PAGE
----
The interior of the popular Whale’s Tail beachfront restaurant suffered smoke damage and parts of the roof were left charred after a late-afternoon fire broke out Saturday.
Whale’s Tail is certainly my US Headquarters…because of my schedule I am there every morning at 7 am when I am in the States, watching dolphins play, young surfers trying to catch our miniscule waves and enjoying french toast served by a bevy of Ukrainian waitresses. This is a real blow to my operation!
South Walton Fire District Deputy Chief Sean Hughes said the restaurant and other businesses on Scenic Gulf Drive had been having intermittent problems with power throughout the day. He said the fire was likely “electrical in nature” and that the 10-15 mph winds had fanned the flames.
Around 4:55 p.m., the power came back on after an outage and “the staff noticed that there was some power arcing above the ice machine in the back of the kitchen, and they noticed some flames above the ice machine,” he said.
“They evacuated the building and called 911, and when our units arrived, they saw smoke issuing from the building.”
Dozens of firefighters from South Walton and Destin were at the scene, including two ladder trucks. A fire marshal was en route to the scene to investigate the fire as firefighters sprayed streams of water on a small fire still flickering out from beneath several shingles on the roof. Dozens of spectators watched while several firefighters pulled hoses to the top deck while police secured the scene with yellow tape.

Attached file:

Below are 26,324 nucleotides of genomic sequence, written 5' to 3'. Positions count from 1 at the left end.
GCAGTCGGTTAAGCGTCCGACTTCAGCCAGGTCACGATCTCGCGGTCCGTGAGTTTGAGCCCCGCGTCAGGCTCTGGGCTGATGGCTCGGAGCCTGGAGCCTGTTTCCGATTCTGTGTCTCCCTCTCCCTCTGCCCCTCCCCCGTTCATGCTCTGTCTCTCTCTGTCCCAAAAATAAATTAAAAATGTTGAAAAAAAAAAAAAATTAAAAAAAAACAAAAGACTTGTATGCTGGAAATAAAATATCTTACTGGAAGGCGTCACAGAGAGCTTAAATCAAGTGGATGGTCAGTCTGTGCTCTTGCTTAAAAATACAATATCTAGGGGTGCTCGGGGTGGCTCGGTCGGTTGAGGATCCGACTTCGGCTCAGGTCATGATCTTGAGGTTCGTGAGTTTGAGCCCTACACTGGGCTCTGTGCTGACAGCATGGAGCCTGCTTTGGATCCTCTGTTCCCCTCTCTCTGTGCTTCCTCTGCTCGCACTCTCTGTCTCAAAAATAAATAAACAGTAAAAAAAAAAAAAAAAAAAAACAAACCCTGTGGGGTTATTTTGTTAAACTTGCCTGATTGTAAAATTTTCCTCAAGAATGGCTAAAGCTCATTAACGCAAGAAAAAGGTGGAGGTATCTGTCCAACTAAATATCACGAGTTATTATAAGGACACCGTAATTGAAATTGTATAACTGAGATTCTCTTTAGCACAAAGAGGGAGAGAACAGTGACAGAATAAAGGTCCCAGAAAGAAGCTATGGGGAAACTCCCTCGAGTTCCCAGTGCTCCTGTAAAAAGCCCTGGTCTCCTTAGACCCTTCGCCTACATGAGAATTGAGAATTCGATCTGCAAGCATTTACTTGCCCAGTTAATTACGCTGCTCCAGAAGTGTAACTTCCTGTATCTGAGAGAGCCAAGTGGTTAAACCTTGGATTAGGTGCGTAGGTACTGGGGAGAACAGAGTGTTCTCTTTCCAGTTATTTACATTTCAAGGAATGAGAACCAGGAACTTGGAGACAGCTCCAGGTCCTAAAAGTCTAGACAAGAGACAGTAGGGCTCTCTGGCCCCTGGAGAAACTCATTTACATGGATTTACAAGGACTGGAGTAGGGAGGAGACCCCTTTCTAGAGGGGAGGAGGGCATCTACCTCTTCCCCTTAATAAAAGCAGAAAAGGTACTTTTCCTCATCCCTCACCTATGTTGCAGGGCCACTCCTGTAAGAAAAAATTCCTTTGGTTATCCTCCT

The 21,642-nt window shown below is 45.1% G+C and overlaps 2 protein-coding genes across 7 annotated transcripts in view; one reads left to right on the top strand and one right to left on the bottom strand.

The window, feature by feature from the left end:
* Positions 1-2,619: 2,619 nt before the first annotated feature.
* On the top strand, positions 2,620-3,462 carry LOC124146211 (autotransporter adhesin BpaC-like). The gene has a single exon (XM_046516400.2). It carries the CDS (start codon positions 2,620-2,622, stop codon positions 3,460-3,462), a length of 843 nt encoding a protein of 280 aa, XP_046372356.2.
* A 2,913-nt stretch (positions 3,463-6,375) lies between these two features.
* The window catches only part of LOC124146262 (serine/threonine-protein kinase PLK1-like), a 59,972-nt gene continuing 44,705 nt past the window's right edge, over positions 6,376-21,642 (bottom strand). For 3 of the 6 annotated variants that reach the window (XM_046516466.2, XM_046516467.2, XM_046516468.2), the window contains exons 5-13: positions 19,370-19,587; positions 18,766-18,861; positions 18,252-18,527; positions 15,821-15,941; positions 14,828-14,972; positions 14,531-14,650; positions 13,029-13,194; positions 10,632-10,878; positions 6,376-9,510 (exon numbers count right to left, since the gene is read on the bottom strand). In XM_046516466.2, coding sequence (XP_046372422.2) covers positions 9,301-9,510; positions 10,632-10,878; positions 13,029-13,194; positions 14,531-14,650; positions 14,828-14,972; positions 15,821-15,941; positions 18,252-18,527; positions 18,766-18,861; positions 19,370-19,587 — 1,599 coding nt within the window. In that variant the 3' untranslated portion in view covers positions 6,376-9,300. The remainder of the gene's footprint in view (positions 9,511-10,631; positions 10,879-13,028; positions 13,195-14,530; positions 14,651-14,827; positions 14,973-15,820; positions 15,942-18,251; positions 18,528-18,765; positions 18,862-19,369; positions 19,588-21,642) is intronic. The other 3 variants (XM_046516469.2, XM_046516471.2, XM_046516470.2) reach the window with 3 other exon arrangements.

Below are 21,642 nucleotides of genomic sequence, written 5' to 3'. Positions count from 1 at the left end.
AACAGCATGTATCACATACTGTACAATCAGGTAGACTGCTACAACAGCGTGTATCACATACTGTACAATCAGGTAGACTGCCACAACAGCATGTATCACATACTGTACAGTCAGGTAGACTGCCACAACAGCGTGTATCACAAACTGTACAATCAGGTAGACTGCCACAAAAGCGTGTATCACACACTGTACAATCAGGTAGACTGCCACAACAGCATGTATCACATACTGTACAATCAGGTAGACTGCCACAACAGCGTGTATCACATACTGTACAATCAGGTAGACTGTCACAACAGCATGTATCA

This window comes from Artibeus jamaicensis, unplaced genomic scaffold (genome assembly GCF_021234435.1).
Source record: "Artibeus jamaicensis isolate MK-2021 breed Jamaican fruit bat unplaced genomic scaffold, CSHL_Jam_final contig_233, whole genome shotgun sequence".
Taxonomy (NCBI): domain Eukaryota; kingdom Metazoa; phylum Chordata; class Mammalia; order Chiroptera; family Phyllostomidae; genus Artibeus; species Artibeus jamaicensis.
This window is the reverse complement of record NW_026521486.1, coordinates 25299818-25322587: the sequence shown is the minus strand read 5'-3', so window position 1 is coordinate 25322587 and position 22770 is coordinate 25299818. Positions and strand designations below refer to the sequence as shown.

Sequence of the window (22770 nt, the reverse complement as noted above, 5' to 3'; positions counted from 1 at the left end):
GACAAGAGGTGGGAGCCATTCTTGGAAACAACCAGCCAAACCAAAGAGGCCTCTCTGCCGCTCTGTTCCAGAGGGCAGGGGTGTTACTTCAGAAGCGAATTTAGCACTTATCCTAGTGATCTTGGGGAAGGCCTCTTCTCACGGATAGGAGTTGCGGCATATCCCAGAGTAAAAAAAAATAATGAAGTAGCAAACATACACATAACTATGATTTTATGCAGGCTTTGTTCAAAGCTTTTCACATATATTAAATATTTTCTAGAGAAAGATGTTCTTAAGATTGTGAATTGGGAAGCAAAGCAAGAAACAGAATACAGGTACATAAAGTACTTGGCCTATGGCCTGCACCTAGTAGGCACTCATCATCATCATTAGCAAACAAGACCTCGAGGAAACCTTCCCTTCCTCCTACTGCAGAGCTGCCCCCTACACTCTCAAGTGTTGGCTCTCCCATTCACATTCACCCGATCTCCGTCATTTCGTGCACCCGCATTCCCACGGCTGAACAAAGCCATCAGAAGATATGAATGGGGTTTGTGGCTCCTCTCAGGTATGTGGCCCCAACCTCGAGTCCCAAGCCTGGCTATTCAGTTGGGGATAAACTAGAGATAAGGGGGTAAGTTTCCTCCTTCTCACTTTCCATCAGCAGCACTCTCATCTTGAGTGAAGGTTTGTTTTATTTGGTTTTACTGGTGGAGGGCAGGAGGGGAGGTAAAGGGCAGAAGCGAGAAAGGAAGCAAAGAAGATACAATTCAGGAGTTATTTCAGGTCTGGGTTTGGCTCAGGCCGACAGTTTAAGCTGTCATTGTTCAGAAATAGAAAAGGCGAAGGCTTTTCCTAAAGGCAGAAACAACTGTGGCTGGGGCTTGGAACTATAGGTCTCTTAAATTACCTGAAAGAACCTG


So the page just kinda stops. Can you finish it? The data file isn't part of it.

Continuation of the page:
Terry Parker, a Miramar Beach resident, was inside the restaurant when the fire broke out and commented on how long it seemed to take for firefighters to arrive. And once they did arrive, “they had no water pressure.”
“The firefighters had two cooks helping them run the water hoses,” added Chris Pierce, a Santa Rosa Beach resident.
Hughes said the restaurant – a completely wooden structure – has been standing for at least 30 years and weathered both hurricanes and tornadoes. The fact that it had rained for three days prior to the fire, leaving the outside of the wooden structure wet, Parker said, was probably its “saving grace.”